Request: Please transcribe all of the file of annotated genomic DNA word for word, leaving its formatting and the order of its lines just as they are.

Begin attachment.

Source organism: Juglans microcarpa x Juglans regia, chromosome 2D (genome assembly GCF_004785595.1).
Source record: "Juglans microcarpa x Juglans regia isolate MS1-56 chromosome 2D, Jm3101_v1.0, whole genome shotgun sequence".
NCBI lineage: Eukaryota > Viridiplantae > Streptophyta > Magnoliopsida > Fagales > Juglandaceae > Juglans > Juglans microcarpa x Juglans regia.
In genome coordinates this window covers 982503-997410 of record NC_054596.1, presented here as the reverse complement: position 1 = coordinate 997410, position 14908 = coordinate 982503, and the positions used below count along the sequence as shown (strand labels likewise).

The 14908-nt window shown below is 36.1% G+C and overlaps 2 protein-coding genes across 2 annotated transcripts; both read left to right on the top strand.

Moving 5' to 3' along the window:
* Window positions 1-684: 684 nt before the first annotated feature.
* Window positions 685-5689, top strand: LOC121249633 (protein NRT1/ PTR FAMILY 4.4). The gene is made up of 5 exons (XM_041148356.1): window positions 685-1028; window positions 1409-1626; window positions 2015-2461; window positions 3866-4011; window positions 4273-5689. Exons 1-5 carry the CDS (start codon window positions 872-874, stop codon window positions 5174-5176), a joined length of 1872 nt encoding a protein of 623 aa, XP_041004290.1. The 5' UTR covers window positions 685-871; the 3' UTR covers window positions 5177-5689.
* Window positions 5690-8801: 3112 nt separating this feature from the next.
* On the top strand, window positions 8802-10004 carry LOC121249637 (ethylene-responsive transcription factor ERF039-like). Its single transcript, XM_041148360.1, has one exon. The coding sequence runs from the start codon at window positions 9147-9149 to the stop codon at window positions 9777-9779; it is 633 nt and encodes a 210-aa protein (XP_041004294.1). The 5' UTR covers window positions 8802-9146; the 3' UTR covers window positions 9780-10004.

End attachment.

Source organism: Juglans microcarpa x Juglans regia, chromosome 2D (genome assembly GCF_004785595.1).
Source record: "Juglans microcarpa x Juglans regia isolate MS1-56 chromosome 2D, Jm3101_v1.0, whole genome shotgun sequence".
NCBI lineage: Eukaryota > Viridiplantae > Streptophyta > Magnoliopsida > Fagales > Juglandaceae > Juglans > Juglans microcarpa x Juglans regia.
In genome coordinates this window covers 982503-997410 of record NC_054596.1, presented here as the reverse complement: position 1 = coordinate 997410, position 14908 = coordinate 982503, and the positions used below count along the sequence as shown (strand labels likewise).

The 14908-nt window shown below is 36.1% G+C and overlaps 2 protein-coding genes across 2 annotated transcripts; both read left to right on the top strand.

Moving 5' to 3' along the window:
* Window positions 1-684: 684 nt before the first annotated feature.
* Window positions 685-5689, top strand: LOC121249633 (protein NRT1/ PTR FAMILY 4.4). The gene is made up of 5 exons (XM_041148356.1): window positions 685-1028; window positions 1409-1626; window positions 2015-2461; window positions 3866-4011; window positions 4273-5689. Exons 1-5 carry the CDS (start codon window positions 872-874, stop codon window positions 5174-5176), a joined length of 1872 nt encoding a protein of 623 aa, XP_041004290.1. The 5' UTR covers window positions 685-871; the 3' UTR covers window positions 5177-5689.
* Window positions 5690-8801: 3112 nt separating this feature from the next.
* On the top strand, window positions 8802-10004 carry LOC121249637 (ethylene-responsive transcription factor ERF039-like). Its single transcript, XM_041148360.1, has one exon. The coding sequence runs from the start codon at window positions 9147-9149 to the stop codon at window positions 9777-9779; it is 633 nt and encodes a 210-aa protein (XP_041004294.1). The 5' UTR covers window positions 8802-9146; the 3' UTR covers window positions 9780-10004.